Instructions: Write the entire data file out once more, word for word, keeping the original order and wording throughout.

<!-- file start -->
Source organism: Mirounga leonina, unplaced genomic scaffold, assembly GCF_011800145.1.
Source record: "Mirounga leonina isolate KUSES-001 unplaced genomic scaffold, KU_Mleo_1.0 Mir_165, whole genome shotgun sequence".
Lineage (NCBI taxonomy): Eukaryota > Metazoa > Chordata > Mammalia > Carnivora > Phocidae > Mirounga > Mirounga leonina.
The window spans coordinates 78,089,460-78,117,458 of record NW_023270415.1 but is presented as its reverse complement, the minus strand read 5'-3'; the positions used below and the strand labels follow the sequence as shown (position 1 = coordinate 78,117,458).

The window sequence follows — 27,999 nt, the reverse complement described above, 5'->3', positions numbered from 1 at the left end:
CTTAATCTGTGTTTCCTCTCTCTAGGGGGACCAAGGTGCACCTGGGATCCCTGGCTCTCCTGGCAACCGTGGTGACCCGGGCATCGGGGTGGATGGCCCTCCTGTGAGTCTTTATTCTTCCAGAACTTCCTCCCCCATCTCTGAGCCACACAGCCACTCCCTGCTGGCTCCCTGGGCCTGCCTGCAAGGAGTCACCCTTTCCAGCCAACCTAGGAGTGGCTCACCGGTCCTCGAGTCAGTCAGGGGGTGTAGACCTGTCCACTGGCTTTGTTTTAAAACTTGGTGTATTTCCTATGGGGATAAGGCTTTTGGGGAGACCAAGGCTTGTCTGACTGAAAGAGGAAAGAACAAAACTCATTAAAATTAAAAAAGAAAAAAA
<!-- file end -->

Source organism: Mirounga leonina, unplaced genomic scaffold, assembly GCF_011800145.1.
Source record: "Mirounga leonina isolate KUSES-001 unplaced genomic scaffold, KU_Mleo_1.0 Mir_165, whole genome shotgun sequence".
Lineage (NCBI taxonomy): Eukaryota > Metazoa > Chordata > Mammalia > Carnivora > Phocidae > Mirounga > Mirounga leonina.
The window spans coordinates 78,089,460-78,117,458 of record NW_023270415.1 but is presented as its reverse complement, the minus strand read 5'-3'; the positions used below and the strand labels follow the sequence as shown (position 1 = coordinate 78,117,458).

The window sequence follows — 27,999 nt, the reverse complement described above, 5'->3', positions numbered from 1 at the left end:
CTTAATCTGTGTTTCCTCTCTCTAGGGGGACCAAGGTGCACCTGGGATCCCTGGCTCTCCTGGCAACCGTGGTGACCCGGGCATCGGGGTGGATGGCCCTCCTGTGAGTCTTTATTCTTCCAGAACTTCCTCCCCCATCTCTGAGCCACACAGCCACTCCCTGCTGGCTCCCTGGGCCTGCCTGCAAGGAGTCACCCTTTCCAGCCAACCTAGGAGTGGCTCACCGGTCCTCGAGTCAGTCAGGGGGTGTAGACCTGTCCACTGGCTTTGTTTTAAAACTTGGTGTATTTCCTATGGGGATAAGGCTTTTGGGGAGACCAAGGCTTGTCTGACTGAAAGAGGAAAGAACAAAACTCATTAAAATTAAAAAAGAAAAAAA